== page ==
Fifty years after her refusal to give up her seat on a Montgomery, Alabama, city bus, Mrs. Rosa Parks is still one of the most important figures in the American civil rights movement. This tribute to Mrs. Parks is a celebration of her courageous action and the events that followed.
Award-winning poet, writer, and activist Nikki Giovanni's evocative text combines with Bryan Collier's striking cut-paper images to retell the story of this historic event from a wholly unique and original perspective.
I Am Enough.
A #1 New York Times bestseller and Goodreads Choice Awards picture book winner! This is the perfect gift for mothers and daughters, baby showers, and graduation.
This gorgeous, lyrical ode to loving who you are, respecting others, and being kind to one another comes from Empire actor and activist Grace Byers and talented newcomer artist Keturah A. Bobo.
We are all here for a purpose. We are more than enough. We just need to believe it.
Something Happened in Our Town: A Child's Story About Racial Injustice.
Something Happened in Our Town follows two families — one White, one Black — as they discuss a police shooting of a Black man in their community. The story aims to answer children's questions about such traumatic events, and to help children identify and counter racial injustice in their own lives.
“This is a great educational resource for parents… how to talk to children about race and racism and trauma, how to identify and counter racial injustice.”
“Right now, parents are looking for more children’s books that accurately depict the world their kids live in today. They also want a book that helps them discuss the tough issues that they would otherwise feel uncomfortable talking about. This is that book….The lesson of compassion and tolerance will touch anyone’s heart….This beautifully depicted picture book is a must for parents, teachers and librarians alike.”
Sulwe has skin the color of midnight. She is darker than everyone in her family. She is darker than anyone in her school. Sulwe just wants to be beautiful and bright, like her mother and sister. Then a magical journey in the night sky opens her eyes and changes everything.
In this stunning debut picture book, actress Lupita Nyong’o creates a whimsical and heartwarming story to inspire children to see their own unique beauty.
Harlem's Little Blackbird: The Story of Florence Mills.
Born to parents who were both former slaves, Florence Mills knew at an early age that she loved to sing, and that her sweet, bird-like voice, resonated with those who heard her. Performing catapulted her all the way to the stages of 1920s Broadway where she inspired everyone from songwriters to playwrights. Yet with all her success, she knew firsthand how prejudice shaped her world and the world of those around her. As a result, Florence chose to support and promote works by her fellow black performers while heralding a call for their civil rights. Featuring a moving text and colorful illustrations, Harlem's Little Blackbird is a timeless story about justice, equality, and the importance of following one's heart and dreams.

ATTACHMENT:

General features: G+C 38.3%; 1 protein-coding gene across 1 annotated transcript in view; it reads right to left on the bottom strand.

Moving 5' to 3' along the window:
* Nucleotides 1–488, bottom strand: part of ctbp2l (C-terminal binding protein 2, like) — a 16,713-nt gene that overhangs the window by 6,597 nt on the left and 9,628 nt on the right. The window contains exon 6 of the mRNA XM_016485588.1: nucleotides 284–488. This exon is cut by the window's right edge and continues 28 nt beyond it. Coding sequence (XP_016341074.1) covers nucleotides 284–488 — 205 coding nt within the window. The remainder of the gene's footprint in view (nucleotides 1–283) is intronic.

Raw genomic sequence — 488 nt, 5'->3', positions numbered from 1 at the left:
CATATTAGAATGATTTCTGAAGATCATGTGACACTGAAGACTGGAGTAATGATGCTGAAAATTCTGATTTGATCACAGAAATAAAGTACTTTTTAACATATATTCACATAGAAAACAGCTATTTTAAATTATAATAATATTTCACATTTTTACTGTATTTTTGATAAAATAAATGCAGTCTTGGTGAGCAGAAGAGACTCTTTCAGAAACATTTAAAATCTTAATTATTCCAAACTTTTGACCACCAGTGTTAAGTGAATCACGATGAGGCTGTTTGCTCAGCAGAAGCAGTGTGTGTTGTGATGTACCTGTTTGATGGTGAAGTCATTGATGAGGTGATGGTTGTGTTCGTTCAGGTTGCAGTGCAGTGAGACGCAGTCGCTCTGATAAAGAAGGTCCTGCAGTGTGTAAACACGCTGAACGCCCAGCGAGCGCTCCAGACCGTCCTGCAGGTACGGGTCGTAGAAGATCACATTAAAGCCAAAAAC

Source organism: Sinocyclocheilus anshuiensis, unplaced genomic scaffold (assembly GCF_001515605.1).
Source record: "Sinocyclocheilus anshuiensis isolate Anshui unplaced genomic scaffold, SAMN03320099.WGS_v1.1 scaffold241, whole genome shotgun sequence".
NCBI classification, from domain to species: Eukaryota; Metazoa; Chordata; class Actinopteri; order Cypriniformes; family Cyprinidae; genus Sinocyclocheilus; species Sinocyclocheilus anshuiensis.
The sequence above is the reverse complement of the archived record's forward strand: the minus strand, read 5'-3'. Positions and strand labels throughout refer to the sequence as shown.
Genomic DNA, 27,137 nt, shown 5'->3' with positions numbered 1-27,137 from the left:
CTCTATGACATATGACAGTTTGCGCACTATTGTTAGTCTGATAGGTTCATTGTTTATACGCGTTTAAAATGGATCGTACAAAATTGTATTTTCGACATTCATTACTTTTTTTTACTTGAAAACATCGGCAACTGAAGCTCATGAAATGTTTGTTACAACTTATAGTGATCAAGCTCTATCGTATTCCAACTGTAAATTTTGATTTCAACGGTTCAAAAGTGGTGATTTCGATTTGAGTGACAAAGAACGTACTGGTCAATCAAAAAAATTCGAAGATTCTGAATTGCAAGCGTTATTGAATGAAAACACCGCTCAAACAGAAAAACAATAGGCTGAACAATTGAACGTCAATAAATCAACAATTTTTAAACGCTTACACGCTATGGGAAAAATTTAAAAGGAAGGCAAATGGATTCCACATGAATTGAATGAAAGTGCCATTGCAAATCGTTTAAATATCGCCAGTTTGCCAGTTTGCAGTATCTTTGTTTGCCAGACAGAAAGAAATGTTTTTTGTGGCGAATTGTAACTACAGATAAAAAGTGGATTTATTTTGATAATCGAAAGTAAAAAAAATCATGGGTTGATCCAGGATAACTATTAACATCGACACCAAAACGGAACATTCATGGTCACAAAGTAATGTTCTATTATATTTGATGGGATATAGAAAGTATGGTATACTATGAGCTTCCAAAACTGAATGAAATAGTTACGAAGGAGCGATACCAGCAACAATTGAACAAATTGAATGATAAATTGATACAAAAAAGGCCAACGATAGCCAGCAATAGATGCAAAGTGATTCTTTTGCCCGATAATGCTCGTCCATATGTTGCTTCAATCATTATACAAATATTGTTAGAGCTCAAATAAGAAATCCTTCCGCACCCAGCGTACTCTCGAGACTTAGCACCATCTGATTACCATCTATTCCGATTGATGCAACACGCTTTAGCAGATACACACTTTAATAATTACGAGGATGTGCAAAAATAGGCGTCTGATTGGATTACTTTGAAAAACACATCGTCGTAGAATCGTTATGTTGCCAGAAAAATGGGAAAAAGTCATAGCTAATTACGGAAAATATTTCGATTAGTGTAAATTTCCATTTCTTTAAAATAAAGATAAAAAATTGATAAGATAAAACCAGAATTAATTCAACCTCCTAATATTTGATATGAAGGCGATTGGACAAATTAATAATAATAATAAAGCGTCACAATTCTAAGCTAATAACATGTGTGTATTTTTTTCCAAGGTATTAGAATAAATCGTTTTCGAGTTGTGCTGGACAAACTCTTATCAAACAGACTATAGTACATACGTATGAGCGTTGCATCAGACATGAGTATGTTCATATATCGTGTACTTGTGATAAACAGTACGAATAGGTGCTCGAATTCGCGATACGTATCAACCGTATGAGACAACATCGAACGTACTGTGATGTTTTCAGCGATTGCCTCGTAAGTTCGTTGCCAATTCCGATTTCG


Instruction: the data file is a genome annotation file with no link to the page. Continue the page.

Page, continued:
The Day You Begin.
A #1 NEW YORK TIMES BESTSELLER! National Book Award winner Jacqueline Woodson and two-time Pura Belpré Illustrator Award winner Rafael López have teamed up to create a poignant, yet heartening book about finding courage to connect, even when you feel scared and alone.
The Story of Ruby Bridges.
The year is 1960, and six-year-old Ruby Bridges and her family have recently moved from Mississippi to New Orleans in search of a better life. When a judge orders Ruby to attend first grade at William Frantz Elementary, an all-white school, Ruby must face angry mobs of parents who refuse to send their children to school with her. Ruby's story of courage, faith, and hope is told with Robert Coles' powerful narrative and dramatically illustrated by George Ford.
We're Different. We're the Same.
Who better than Sesame Street to teach us that we may all look different on the outside—but it's important to remember that deep down, we are all very much alike. We all have the same needs, desires, and feelings. Elmo and his Sesame Street friends help teach toddlers and the adults in their lives that everyone is the same on the inside, and it's our differences that make this wonderful world, which is home to us all, an interesting—and special—place.
Juneteenth for Mazie
Read by Dr. LeAnna Majors, School Leader, KIPP Compton Community School
Mazie is ready to celebrate liberty. She is ready to celebrate freedom. She is ready to celebrate a great day in American history. The day her ancestors were no longer slaves. Mazie remembers the struggles and the triumph, as she gets ready to celebrate Juneteenth. This beautiful story by award-winning author and illustrator Floyd Cooper will captivate both children and adults.